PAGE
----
If you've been a holdout when it comes to getting government payments electronically, you're out of luck. Uncle Sam is going to force you into direct deposit
The Obama Administration is expected to announce today that soon all government payments to consumers will be made electronically.
If you don't have an account at a financial institution, Uncle Sam will issue your benefits via plastic using the the Treasury Department's Direct Express Debit MasterCard program.
The feds are hopeful that the transition will be smooth. It already has a good head start.
Uncle Sam says 85 percent of federal benefit recipients already receive their payments electronically. Another million folks use the Direct Express payment system, launched in the summer of 2008.
And once every other federal payment is electronic, can mandatory e-delivery of IRS refund checks be far behind?
Cost savings, recipient protections: The reason for the change in delivering federal money is money.
The Administration estimates that going paperless will save taxpayers an estimated $303 million over the first five years of the program and another $120 million or so each year after that. The feds also will save about $48 million in postage costs.
Advocates of the switch to e-payment say it will get people their money sooner and help protect them against identity theft.I agree with the speed and ID concerns. The hubby and I have made payments to the IRS and gotten the random refund check electronically for years. It is faster.
We made the switch to electronic finances when we moved back home to Texas years ago and didn't know exactly where we would be living or for how long. We didn't want out bills bouncing around various post offices with those little yellow forwarding stickers on them.
Even after we got our permanent Austin address, our mail delivery has had been, from time to time, spotty. So I am more comfortable knowing that I can track my finances and bills, both receipt and payment, electronically when I want and even when we're out of town.
Many of my clients also pay me via direct deposit or PayPal. So now, for the most part, I don't have to worry about someone driving down the our block and pulling a check from our curbside snail mail.
Yes, that type of low-tech federal payments does happen. The feds say that last year, more than 440,000 paper Social Security and SSI checks were reported lost or stolen or had to be reissued, and an estimated $69 million in checks were fraudulently endorsed.
Mark your calendar: As with almost everything government related, there's a phase-in period.
The new electronic payment rule will, for the most part, take effect in March 2011.
In some situations, the direct deposit edict will be postponed until March 2013.
The official announcement reportedly was to be in today's Federal Register. I thumbed through the table of contents, online of course, but didn't see any mention of the proposed change to all-electronic benefits delivery.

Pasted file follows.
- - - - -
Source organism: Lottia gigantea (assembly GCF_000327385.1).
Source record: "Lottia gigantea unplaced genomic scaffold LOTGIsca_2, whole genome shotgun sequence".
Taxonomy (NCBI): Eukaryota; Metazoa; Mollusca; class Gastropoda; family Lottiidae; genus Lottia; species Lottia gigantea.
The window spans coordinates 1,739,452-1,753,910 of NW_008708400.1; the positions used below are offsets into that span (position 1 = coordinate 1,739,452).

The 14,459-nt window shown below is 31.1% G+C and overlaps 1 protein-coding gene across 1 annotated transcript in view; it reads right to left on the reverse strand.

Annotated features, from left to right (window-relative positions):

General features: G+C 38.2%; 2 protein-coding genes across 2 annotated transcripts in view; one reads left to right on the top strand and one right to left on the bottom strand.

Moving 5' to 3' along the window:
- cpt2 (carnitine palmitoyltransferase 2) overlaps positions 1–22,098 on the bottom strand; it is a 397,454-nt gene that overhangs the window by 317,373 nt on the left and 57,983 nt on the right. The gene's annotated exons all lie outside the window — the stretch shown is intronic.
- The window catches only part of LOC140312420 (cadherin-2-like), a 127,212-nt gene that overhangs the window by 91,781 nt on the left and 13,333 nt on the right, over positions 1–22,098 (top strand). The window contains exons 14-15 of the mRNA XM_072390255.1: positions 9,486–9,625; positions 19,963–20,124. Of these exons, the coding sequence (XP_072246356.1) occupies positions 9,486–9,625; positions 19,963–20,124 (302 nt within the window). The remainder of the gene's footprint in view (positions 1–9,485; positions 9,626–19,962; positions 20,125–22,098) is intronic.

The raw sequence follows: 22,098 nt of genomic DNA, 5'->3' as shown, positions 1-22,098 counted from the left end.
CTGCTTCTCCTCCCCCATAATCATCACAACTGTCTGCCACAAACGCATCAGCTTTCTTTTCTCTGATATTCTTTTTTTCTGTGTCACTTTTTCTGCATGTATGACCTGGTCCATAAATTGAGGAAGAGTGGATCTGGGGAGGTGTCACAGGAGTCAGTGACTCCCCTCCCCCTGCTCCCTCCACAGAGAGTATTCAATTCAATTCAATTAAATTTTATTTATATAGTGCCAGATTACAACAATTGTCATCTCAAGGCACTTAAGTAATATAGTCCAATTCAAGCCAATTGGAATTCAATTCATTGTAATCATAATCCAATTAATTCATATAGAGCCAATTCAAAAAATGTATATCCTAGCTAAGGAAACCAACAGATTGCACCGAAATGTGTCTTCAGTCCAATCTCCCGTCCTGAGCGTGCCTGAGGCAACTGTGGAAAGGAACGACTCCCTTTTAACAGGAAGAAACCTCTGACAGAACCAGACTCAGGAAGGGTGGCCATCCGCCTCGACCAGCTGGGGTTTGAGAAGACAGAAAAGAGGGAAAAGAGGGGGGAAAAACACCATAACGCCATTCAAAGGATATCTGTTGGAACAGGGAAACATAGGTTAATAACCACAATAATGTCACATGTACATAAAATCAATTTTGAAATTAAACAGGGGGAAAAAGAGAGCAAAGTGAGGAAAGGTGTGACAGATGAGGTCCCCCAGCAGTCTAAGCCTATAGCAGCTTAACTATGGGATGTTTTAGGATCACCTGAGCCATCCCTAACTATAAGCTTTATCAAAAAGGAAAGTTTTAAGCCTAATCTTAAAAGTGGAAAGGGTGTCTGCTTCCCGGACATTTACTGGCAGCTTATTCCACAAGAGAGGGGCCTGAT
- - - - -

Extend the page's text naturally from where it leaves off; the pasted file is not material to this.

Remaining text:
When the announcement is made, it should include a comment period during which you and I can tell Uncle Sam what we think of his idea.
Tax refunds too? Preliminary reports on the federal e-payment program also mentioned mandatory e-payment of tax refunds. Later stories, however, leave out those billions of dollars that the IRS delivers annually to taxpayers.
Perhaps someone in Washington realized that including IRS refunds in a program set to go into effect during the final days of tax-filing season was not such a good idea.
There's also the issue of replacing any misdirected refunds that are electronically delivered. Right now, because of the IRS privacy rules, combined with privacy regulations for banks and their account holders, the matter of recovering money that directly deposited into an account is complicated.
Until the IRS comes up with how to deal with erroneously deposited tax money, it can't very well force us to get our refunds that way.
But once this electronic payment of federal benefits is in place, don't be surprised to see the IRS eventually rolled into the program.
It already delivers most refunds via direct deposit. IRS data for the 2010 filing seasons shows that through April 23, the agency issued 93.3 million refunds accounting for almost $270 billion.
Of that amount, 69 million taxpayers had their refunds sent straight to a bank account. Those directly deposited refunds came to almost $217 billion of the total refund amount.
That's more than 74 percent of taxpayers who already receive their refunds electronically. I suspect the IRS would welcome any mechanism to get the quarter of taxpayers who are still holding out for paper checks into the electronic payment fold.
And if we're all getting our money electronically, I'm sure the IRS will hope that means we're all sending in our returns online, too.
- Split tax refund deposits could cause a splitting financial headache
- E-filing 2010 is here ... except for homebuyer credit claimants
- The IRS' electronic future
- Kansans: e-file or wait 16 weeks for your refund
- TurboTax's Timothy Tweaks
- EFTPS 'R' Us
- Let the IRS do your taxes for you
- Of online filing and fees (Eye on the IRS)
- Getting the most from tax software (Bankrate.com)
- Ways to electronically file your return (Bankrate.com)
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